Overall Rating

10/ 10

  • Academics

    10

  • The Campus

    9

  • Living Situation

    8

  • Cultural Immersion

    10

  • Program Administration

    10

  • Health and Safety

    10

Spring 2015

This is an amazing program where students learn the language and the culture of Eastern Europe. Conflict lectures were given by government officials and individual activists who have lived and influenced the various conflicts. Lots of beautiful travel, we had opportunities and experiences that I could never have traveling without NovaMova. I highly recommend this program to anyone wanting to learn Russian and to learn about culture and conflict in the Post Soviet States.

Overall Rating

8/ 10

  • Academics

    9

  • The Campus

    9

  • Living Situation

    7

  • Cultural Immersion

    10

  • Program Administration

    6

  • Health and Safety

    8

Have an open mind

I attended the NovaMova school in fall of 2015 and still think about it every day. At first glance, there doesn't seem to be anything special about this program; in fact, you're probably thinking that you can travel and learn Russian in Russia, not in the tiny country of Moldova. But by living in Moldova, you are able to experience a section of the post-Soviet world through a unique lens. Moldova has its problems, especially with Russia, but the main thing that's different about Moldova is that its people and culture can't be defined by one set of rules or stereotypes. Romanian, Russian, and Ukrainian cultures all mix together to create a Moldovan "culture"; you can eat mamaliga (famous Romanian/Moldovan food) and then order a side of borsch (famous Russian soup) while hearing Russian, Romanian, AND English spoken all around you. And because of this, there isn't one, distinct, point of view about anything in Moldova. Whether that be Romanian unification, the Russian sphere of influence, the annexation of Ukraine's Crimea, or NATO/EU membership, you get to see every culture represented in these arguments and hear, first-hand, stories about why one culture is better than another or why one country is better; it's truly fascinating.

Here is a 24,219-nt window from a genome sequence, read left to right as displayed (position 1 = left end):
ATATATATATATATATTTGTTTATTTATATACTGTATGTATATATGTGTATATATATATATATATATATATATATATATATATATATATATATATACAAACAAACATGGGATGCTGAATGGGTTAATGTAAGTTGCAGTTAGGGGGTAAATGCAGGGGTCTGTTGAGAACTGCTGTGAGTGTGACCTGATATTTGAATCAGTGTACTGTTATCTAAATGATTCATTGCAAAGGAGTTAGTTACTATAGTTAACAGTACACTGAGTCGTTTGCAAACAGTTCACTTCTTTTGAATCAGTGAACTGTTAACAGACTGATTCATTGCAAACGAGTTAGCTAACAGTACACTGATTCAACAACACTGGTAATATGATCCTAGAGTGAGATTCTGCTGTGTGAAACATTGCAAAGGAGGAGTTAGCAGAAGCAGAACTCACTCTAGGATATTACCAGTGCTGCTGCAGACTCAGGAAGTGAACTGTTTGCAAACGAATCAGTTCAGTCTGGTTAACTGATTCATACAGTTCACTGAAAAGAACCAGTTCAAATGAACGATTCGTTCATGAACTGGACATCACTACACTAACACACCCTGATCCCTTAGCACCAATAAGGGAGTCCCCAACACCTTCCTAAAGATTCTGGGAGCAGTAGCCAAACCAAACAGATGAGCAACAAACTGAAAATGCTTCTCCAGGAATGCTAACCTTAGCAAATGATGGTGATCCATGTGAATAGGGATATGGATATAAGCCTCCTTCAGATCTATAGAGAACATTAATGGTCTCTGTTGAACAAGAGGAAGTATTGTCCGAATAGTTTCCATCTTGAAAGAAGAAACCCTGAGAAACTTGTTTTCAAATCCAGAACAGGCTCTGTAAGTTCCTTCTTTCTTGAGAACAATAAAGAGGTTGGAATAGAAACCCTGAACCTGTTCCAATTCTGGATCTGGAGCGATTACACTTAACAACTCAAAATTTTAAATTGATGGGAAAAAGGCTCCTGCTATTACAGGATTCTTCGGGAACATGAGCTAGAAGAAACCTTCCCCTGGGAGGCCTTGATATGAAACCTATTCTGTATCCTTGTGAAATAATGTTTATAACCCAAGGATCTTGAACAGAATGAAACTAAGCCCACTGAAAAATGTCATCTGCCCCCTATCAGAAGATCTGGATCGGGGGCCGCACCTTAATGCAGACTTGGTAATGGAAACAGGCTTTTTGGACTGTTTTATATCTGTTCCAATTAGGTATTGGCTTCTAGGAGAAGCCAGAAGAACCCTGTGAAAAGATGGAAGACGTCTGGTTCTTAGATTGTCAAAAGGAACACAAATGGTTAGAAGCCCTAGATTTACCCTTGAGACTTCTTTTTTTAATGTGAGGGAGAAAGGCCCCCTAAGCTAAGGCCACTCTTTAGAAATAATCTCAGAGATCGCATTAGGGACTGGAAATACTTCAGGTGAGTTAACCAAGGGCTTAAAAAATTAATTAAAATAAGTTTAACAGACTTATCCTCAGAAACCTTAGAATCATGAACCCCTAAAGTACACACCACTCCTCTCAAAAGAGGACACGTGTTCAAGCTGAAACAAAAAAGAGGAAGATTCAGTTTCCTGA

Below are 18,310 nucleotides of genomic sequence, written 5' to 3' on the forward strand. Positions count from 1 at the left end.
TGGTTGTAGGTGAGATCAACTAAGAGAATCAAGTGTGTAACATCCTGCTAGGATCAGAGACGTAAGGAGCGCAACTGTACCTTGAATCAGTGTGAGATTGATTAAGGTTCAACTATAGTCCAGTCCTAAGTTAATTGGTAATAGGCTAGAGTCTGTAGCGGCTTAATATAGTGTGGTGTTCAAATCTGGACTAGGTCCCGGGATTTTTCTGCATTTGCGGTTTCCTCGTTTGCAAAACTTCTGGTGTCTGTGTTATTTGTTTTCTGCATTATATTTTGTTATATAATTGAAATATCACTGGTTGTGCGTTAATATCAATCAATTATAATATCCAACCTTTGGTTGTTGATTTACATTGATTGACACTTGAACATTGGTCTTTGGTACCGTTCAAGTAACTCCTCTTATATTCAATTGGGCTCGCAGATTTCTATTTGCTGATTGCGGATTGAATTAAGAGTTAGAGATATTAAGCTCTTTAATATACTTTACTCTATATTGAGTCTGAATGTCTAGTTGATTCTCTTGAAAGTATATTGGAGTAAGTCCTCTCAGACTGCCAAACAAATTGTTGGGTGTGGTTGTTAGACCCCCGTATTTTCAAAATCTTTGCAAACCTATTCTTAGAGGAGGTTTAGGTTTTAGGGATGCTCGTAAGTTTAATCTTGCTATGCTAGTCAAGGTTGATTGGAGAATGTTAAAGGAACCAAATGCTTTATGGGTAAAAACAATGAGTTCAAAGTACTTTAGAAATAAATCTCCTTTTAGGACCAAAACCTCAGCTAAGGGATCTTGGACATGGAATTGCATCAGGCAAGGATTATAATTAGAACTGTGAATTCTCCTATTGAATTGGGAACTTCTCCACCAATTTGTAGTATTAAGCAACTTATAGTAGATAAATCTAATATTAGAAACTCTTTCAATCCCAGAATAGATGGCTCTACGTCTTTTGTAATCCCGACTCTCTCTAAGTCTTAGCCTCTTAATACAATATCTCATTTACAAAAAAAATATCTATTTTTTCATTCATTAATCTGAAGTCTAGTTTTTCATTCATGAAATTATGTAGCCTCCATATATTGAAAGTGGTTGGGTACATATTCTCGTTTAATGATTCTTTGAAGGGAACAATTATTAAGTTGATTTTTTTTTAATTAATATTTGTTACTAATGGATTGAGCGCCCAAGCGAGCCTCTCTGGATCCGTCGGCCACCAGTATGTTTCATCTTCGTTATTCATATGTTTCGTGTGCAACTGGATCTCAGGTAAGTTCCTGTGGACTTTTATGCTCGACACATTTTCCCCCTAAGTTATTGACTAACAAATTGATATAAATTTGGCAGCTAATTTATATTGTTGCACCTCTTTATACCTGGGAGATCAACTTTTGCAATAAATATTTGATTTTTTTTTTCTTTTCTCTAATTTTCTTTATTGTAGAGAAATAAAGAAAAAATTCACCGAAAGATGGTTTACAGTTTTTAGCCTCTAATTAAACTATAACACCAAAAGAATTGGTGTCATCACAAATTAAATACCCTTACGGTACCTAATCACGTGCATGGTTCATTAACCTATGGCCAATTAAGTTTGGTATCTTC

Aside from Moldova, the program administration is fantastic. Inna is the guide that travels throughout all of the destinations with you and she is absolutely amazing. She speaks about fifteen thousand languages (not really, I think it's only five, but that's still more than most people in America) and has an astonishing capacity to plan out details and support everyone on the trip. Also, she's one of the funniest people you'll meet; I still remember going to this Italian restaurant with her in Moldova and just laughing about everything. Haha. She's supportive if you need help, she reminds you about important events, and she asks about you. She makes you feel like you're not alone, even though you're 10,000 miles away from everything and everyone you know and love. Honestly, without Inna, my experience would've been completely different, and I don't think I would've enjoyed it as much as I did.
To finish up, this program is amazing, but you'll only get out what you put in. If you immerse yourself in the language and culture, refuse to speak English (even though you'll look pretty stupid at the beginning), and have an open mind about the people and the environment, you'll see parts of yourself you didn't know existed and you'll never forget those few months you spent in a little country, that few even know of, with a hilarious Ukrainian woman by your side.
If you do this, I promise you won't regret it.